Laurence Michael Yep calls to the multicultural aspect of the young adult literary world. A Chinese-American, Yep writes realistic fiction, science fiction, and fantasy for children, young adults, and adults. His concerns are reflected in his many works by exhibiting viewpoints dealing with cultural alienation and racial conflict. The characters' use of imagination and the need for tolerance by others are prevalent themes in his work. These stories allowed Yep to create a world, a culture which he felt he was lacking while growing up. Yep feels his stories have appeal for teens because the protagonists are often outsiders, a commonality shared with teens.
Born June 14, 1948 in San Francisco, California, Yep was the son of Thomas Gim Yep and Franche Lee Yep. Franche Lee, her family's youngest child, was born in Ohio and raised in West Virginia where her family owned a Chinese laundry. Yep's father, Thomas, was born in China and came to America at the age of ten where he lived, not in Chinatown, but with an Irish friend in a white neighborhood. After troubling times during the Depression, he was able to open a grocery store in an African-American neighborhood. Growing up in San Francisco, Yep felt alienated. He was in his own words his neighborhood's "all-purpose Asian" and did not feel he had a culture of his own. Joanne Ryder, a children's book author, and Yep met and became friends during college while she was his editor. They later married and now live in San Francisco.
Although not living in Chinatown, Yep commuted to a parochial bilingual school there. Other students at the school, according to Yep, labeled him a "dumbbell Chinese" because he spoke only English. During high school he faced the white American culture for the first time. However, it was while attending high school that he started writing for a science fiction magazine, being paid one cent a word for his efforts. After two years at Marquette University, Yep transferred to the University of California at Santa Cruz where he graduated in 1970 with a B.A. He continued on to earn a Ph.D. in English from the State University of New York at Buffalo in 1975. Today as well as writing, he has taught writing and Asian American Studies at the University of California, Berkeley and Santa Barbara.
Dragonwings. New York: Harper & Row, 1975; Lung i. fan i Mei-li Yeh. Ch'u pan. T'ai-pei shih: Chih mao wen hua shih yeh yu hsien kung ssu, min kuo.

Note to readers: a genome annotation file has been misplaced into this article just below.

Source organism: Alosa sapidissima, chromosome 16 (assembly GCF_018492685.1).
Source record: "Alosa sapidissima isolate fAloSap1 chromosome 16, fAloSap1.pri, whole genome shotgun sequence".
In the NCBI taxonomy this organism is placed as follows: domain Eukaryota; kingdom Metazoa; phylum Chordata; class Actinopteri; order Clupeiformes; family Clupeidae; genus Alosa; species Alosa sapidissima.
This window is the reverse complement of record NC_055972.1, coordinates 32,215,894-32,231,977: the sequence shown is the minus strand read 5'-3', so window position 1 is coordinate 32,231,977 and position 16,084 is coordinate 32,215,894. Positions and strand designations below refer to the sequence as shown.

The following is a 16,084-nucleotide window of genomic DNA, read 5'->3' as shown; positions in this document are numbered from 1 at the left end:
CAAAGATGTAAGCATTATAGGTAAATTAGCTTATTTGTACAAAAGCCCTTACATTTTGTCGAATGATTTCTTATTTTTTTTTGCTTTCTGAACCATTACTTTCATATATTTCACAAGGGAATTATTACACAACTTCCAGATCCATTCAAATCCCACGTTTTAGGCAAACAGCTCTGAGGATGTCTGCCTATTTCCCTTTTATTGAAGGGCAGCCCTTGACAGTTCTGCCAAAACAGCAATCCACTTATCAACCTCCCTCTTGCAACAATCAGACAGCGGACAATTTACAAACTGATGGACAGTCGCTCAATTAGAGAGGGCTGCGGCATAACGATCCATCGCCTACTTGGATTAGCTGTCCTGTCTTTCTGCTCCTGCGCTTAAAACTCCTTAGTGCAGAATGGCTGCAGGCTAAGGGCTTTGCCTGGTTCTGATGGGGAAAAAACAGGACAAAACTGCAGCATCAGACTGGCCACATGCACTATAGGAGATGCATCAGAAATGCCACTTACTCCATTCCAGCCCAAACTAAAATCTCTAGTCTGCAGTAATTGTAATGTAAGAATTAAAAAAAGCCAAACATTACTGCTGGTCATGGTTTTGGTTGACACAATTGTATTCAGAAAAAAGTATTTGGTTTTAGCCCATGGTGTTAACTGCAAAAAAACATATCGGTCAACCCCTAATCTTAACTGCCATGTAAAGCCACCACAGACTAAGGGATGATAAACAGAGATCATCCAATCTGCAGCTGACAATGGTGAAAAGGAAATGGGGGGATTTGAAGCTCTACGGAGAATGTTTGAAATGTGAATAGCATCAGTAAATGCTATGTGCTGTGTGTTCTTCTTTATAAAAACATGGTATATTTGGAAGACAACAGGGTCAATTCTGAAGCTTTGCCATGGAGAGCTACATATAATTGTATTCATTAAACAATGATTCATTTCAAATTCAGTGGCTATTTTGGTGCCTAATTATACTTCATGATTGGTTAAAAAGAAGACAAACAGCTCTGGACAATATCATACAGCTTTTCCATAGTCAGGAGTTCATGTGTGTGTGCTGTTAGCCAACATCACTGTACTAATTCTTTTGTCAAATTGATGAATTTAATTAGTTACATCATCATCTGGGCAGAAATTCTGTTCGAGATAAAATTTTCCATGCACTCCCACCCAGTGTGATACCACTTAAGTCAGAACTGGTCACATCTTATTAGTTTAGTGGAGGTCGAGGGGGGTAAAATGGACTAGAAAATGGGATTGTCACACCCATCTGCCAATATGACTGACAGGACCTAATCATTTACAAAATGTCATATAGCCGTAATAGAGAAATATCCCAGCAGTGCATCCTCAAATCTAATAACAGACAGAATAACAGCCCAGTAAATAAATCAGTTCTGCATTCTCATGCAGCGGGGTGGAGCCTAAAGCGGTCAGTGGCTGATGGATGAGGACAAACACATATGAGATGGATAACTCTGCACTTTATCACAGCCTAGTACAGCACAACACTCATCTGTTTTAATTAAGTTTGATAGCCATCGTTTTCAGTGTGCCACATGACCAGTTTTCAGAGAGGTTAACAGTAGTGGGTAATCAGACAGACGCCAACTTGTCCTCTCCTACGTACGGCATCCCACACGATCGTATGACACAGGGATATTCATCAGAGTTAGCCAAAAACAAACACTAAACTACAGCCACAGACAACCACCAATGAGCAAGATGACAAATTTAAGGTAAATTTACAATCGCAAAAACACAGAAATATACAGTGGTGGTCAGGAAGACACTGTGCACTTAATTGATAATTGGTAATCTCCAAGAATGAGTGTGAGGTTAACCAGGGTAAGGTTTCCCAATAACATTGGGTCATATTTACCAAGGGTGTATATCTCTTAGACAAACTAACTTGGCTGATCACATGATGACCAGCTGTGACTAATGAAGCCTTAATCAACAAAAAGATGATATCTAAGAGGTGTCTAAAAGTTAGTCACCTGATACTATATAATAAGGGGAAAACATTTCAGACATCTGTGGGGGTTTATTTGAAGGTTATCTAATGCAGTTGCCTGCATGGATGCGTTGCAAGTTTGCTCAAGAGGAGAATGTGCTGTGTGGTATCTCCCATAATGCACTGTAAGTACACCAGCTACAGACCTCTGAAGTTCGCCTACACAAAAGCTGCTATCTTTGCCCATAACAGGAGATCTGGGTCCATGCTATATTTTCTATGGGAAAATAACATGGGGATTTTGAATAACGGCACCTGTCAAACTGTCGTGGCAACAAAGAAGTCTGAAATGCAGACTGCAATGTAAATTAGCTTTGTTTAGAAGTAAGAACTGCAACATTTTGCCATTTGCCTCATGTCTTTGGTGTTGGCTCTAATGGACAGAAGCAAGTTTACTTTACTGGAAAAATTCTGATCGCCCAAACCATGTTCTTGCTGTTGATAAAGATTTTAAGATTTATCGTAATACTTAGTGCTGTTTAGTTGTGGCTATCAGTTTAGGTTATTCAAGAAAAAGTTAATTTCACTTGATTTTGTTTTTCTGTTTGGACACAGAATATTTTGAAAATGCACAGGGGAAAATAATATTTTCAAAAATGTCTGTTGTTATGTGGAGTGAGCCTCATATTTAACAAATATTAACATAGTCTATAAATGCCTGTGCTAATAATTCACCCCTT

Child of the Owl. New York: Harper & Row, 1977.
Sea Glass. New York: Harper & Row, 1979.
Dragon of the Lost Sea. New York: Harper & Row, 1982.
Kind Hearts and Gentle Monsters. New York: Harper & Row, 1982.
The Mark Twain Murders. New York: Four Winds, 1982.
Liar, Liar. New York: Morrow, 1983.
The Serpent's Children. New York: Harper & Row, 1984.
The Tom Sawyer Fires. New York: Morrow, 1984.
Dragon Steel. New York: Harper & Row, 1985.
Mountain Light. New York: Harper & Row, 1985.
Shadow Lord: A Star Trek Novel No. 22. New York: Pocket Books, 1985.
Monster Makers, Inc. New York: Arbor House, 1986.
The Curse of the Squirrel. Illus. Dirk Zimmer. New York: Random House, 1987; L'ecureuil Ensorcele. Illus. Dirk Zimmer. Trans. Marie-Claud Favrecu. Saint-Lambert: Heritage, 1989.
The Rainbow People. New York: Harper & Row, 1989.
When the Bomb Dropped: The Story of Hiroshima. Illus. Robert Andrew Parker. New York: Random House, 1990.
Dragon Cauldron. New York: HarperCollins, 1991.
The Star Fisher. New York: Morrow, 1991.
Tongues of Jade. New York: HarperCollins, 1991.
The Lost Garden. Englewood Cliffs: Messner, 1991.
Dragon War. New York: HarperCollins, 1992.
Dragon's Gate. New York: HarperCollins, 1993.
The Butterfly Boy. Illus. Jeanne M. Lee. New York: Farrar Straus & Giroux, 1993.
The Man Who Tricked a Ghost. Illus. Isadore Seltzer. Mahwah, NJ: Bridgewater, 1993.
The Shell Woman & the King: A Chinese Folktale. Illus. Yang Ming-Yi. New York: Dial, 1993.
The Boy Who Swallowed Snakes. Illus. Jean and Mou-sien Tseng. New York: Scholastic, 1994.
The Ghost Fox. Illus. Jean and Mou-sien Tseng. New York: Scholastic, 1994.